DENVER — The coronavirus has impacted Denver Water’s $50 million mega project to remove lead service lines that feed water into tens of thousands of homes in Denver.
“Due to COVID-19 we have made some adjustments,” spokesperson Jose Salas told Denver7 during an online interview.
The program’s goal is to replace between 64,000 and 84,000 lead service water lines that run between Denver Water’s meters and homes or properties.
“Obviously no lead is safe. That’s why we’re working on Lead Reduction Program to eliminate lead at its source, which is lead service lines,” Salas said.
The spokesperson stressed that water itself that comes from Denver Water’s plants does not contain lead. But water flowing through lead pipes can sometimes pick up contaminants.
The program is slated to take 15 years to complete, includes the removal of those lead lines at no cost to the customer, along with a change in pH of the water to make it less likely to pick up lead from the pipes, and the purchase and distribution of approximately 100,000 water pitchers with filters to Denver residents who may have lead lines.
“We’re trying to provide customers with a safe and reliable way to drink water until we know for sure if that home has lead service lines or not,“ Salas said.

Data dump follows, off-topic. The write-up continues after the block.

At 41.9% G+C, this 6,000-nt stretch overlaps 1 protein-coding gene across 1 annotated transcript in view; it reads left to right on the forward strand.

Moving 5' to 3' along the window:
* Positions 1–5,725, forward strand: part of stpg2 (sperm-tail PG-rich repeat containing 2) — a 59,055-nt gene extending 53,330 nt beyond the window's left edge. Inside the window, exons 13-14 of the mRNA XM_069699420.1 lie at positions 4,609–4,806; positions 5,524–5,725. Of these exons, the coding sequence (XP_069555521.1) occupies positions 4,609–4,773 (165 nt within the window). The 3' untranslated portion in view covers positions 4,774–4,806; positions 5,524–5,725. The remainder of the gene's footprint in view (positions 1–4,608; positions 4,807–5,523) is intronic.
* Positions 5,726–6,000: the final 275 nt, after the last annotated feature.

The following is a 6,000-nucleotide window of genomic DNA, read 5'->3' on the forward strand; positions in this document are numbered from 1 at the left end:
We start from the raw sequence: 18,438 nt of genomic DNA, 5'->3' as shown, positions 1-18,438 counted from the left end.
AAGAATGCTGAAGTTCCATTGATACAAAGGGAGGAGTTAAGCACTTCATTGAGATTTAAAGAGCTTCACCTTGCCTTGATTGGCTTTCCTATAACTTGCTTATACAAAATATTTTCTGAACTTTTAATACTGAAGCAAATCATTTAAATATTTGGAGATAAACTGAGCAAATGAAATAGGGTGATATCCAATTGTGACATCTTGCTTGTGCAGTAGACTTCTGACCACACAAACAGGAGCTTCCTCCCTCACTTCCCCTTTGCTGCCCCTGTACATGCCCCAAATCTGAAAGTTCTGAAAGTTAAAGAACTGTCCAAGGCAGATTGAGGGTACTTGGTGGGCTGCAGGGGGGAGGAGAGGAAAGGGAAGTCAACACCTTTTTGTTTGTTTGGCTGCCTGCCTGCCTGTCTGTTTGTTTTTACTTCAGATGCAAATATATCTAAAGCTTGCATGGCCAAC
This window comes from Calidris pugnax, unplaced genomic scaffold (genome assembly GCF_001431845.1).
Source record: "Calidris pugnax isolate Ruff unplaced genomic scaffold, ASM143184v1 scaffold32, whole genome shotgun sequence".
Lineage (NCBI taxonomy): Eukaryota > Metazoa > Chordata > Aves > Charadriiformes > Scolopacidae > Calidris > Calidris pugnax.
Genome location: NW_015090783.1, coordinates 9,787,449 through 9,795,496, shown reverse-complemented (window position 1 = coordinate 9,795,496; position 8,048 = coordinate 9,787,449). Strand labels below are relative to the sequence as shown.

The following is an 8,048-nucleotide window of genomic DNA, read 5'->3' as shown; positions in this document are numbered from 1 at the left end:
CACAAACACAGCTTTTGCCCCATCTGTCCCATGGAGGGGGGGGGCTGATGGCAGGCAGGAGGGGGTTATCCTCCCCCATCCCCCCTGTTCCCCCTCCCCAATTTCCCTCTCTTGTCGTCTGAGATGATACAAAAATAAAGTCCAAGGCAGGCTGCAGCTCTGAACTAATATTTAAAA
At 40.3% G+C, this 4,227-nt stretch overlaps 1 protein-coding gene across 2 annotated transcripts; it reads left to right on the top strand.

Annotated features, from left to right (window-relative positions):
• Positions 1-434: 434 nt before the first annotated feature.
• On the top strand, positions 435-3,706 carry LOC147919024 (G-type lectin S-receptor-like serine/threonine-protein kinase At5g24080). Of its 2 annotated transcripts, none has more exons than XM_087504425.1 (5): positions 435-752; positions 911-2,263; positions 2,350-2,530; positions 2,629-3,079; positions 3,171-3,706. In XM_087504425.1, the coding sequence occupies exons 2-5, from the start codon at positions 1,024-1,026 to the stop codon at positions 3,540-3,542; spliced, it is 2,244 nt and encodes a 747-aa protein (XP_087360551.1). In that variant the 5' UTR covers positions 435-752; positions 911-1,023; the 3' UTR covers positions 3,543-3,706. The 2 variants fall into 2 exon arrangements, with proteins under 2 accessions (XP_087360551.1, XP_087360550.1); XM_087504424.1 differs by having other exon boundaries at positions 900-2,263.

Those pitchers and the pH adjustment were always part of the lead reduction plan. One thing that wasn’t: COVID-19. The virus and subsequent stay-at -home orders caused that team at Denver Water to focus on preparing for removal work instead of doing that removal work in some cases.
“We have developed work up until the point that we have to shut off water,” Salas said, explaining that the decision was made not to turn customers' water off during a pandemic in order to complete work.
Salas said that crews have still been doing lead removal of lines at commercial buildings that may be empty because of health orders, as well as schools. Most residential work has been limited to gathering homeowner consent forms for work to be done in the future and marking sidewalks with locations of water meters or service lines.
“Just getting as much ready so if allowed, we can do the work that needs to take place,” Salas said.
The time frame of when residential work and actual removal of lead lines can resume will be based on local health orders. The only timeline that Denver Water gave regarding when lines will be removed is the overall project goal of completion in the next 15 years.
Denver Water customers who want to know if they have lead service lines can use the interactive map located at denverwater.org/lead.